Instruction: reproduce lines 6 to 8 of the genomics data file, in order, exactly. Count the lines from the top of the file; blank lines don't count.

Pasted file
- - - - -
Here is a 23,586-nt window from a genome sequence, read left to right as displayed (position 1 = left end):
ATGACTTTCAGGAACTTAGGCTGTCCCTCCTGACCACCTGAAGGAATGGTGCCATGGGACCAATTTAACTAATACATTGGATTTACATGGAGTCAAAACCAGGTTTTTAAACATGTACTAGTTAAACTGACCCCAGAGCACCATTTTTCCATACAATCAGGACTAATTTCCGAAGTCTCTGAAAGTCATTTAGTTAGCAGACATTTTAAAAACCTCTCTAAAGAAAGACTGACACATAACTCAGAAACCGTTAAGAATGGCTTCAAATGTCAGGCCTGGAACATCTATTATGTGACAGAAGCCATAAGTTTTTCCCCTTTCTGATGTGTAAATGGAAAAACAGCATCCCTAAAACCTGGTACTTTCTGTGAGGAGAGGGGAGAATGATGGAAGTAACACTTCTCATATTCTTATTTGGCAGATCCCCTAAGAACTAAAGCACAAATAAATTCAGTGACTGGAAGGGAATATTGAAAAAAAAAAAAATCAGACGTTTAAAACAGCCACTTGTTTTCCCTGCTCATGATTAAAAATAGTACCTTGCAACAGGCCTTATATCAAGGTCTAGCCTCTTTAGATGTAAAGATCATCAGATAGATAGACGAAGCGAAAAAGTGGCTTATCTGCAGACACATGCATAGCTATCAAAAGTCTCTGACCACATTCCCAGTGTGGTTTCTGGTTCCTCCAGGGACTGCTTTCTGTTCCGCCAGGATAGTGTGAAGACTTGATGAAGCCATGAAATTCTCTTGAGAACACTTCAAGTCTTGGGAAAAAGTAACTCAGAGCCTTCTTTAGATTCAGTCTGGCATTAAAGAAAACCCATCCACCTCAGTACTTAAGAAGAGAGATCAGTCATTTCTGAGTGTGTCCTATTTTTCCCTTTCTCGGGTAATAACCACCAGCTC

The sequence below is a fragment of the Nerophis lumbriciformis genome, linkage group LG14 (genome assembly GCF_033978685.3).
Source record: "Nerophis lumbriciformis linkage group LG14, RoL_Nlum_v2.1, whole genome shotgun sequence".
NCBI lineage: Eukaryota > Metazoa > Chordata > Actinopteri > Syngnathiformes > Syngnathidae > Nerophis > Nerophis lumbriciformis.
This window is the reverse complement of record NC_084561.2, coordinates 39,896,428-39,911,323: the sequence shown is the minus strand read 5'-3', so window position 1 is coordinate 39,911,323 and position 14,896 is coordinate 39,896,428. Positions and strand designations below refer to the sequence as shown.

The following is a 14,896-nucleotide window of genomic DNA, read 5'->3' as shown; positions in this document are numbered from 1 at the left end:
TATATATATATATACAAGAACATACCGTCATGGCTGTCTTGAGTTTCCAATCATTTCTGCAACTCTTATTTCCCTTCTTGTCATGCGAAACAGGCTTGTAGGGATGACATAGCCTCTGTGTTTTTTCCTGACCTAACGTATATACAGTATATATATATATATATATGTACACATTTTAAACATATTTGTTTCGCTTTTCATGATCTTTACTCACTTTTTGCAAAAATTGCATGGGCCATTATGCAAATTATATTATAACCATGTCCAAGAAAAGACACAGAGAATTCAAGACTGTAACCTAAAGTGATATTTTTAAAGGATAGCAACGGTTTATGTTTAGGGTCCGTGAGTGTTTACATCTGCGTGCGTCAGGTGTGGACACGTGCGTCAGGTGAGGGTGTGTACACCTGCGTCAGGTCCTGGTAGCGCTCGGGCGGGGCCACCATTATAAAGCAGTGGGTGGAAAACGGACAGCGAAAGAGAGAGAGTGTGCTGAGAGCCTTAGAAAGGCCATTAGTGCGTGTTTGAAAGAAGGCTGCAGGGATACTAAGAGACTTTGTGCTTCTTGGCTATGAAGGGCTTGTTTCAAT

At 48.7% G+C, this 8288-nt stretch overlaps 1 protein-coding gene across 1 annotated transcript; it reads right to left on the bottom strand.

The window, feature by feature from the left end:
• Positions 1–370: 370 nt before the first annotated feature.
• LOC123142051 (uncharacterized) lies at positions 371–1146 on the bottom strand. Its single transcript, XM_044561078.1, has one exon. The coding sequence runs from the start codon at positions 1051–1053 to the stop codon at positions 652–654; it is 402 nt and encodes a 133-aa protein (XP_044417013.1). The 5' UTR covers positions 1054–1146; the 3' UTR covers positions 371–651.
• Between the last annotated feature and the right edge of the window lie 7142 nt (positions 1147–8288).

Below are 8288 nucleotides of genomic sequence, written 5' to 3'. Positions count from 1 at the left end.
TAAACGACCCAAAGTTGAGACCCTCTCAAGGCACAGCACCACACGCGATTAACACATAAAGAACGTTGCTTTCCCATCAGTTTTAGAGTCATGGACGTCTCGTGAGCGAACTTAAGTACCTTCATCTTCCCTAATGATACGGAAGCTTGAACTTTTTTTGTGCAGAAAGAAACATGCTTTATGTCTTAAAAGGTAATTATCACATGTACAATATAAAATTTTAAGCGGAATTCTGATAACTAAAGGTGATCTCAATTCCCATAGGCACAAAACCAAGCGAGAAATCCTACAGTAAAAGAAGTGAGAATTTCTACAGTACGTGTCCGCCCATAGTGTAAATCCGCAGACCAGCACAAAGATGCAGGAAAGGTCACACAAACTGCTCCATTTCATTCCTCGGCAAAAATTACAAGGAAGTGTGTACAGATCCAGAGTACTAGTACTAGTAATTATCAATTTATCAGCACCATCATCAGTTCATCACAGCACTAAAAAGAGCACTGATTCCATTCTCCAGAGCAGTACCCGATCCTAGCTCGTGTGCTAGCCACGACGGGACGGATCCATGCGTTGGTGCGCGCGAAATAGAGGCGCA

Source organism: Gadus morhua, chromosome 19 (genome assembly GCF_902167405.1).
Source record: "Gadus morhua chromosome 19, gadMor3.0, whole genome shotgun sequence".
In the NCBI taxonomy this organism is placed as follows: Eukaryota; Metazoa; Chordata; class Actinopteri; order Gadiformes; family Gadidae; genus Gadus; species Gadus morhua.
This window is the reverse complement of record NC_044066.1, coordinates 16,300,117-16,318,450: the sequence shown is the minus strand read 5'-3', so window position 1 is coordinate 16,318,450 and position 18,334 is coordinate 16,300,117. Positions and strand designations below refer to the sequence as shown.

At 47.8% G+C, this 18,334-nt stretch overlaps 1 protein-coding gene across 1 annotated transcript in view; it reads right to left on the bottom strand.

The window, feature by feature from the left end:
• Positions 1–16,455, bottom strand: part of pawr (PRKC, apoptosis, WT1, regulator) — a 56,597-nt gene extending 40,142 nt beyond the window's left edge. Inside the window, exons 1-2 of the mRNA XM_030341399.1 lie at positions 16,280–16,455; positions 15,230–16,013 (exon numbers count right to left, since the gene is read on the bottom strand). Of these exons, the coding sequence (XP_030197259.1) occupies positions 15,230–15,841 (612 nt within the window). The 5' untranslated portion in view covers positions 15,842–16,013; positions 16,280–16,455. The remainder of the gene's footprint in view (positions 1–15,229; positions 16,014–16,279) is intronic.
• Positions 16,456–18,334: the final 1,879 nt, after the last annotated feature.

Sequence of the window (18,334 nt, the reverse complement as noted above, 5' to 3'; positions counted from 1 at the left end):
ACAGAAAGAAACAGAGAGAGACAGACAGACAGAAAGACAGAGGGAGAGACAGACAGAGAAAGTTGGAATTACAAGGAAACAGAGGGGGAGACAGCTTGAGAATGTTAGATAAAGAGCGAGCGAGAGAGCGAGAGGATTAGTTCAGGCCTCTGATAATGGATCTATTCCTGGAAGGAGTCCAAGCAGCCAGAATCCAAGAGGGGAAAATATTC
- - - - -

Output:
This window is the reverse complement of record NC_084561.2, coordinates 39,896,428-39,911,323: the sequence shown is the minus strand read 5'-3', so window position 1 is coordinate 39,911,323 and position 14,896 is coordinate 39,896,428. Positions and strand designations below refer to the sequence as shown.

The following is a 14,896-nucleotide window of genomic DNA, read 5'->3' as shown; positions in this document are numbered from 1 at the left end:
TATATATATATATACAAGAACATACCGTCATGGCTGTCTTGAGTTTCCAATCATTTCTGCAACTCTTATTTCCCTTCTTGTCATGCGAAACAGGCTTGTAGGGATGACATAGCCTCTGTGTTTTTTCCTGACCTAACGTATATACAGTATATATATATATATATATGTACACATTTTAAACATATTTGTTTCGCTTTTCATGATCTTTACTCACTTTTTGCAAAAATTGCATGGGCCATTATGCAAATTATATTATAACCATGTCCAAGAAAAGACACAGAGAATTCAAGACTGTAACCTAAAGTGATATTTTTAAAGGATAGCAACGGTTTATGTTTAGGGTCCGTGAGTGTTTACATCTGCGTGCGTCAGGTGTGGACACGTGCGTCAGGTGAGGGTGTGTACACCTGCGTCAGGTCCTGGTAGCGCTCGGGCGGGGCCACCATTATAAAGCAGTGGGTGGAAAACGGACAGCGAAAGAGAGAGAGTGTGCTGAGAGCCTTAGAAAGGCCATTAGTGCGTGTTTGAAAGAAGGCTGCAGGGATACTAAGAGACTTTGTGCTTCTTGGCTATGAAGGGCTTGTTTCAAT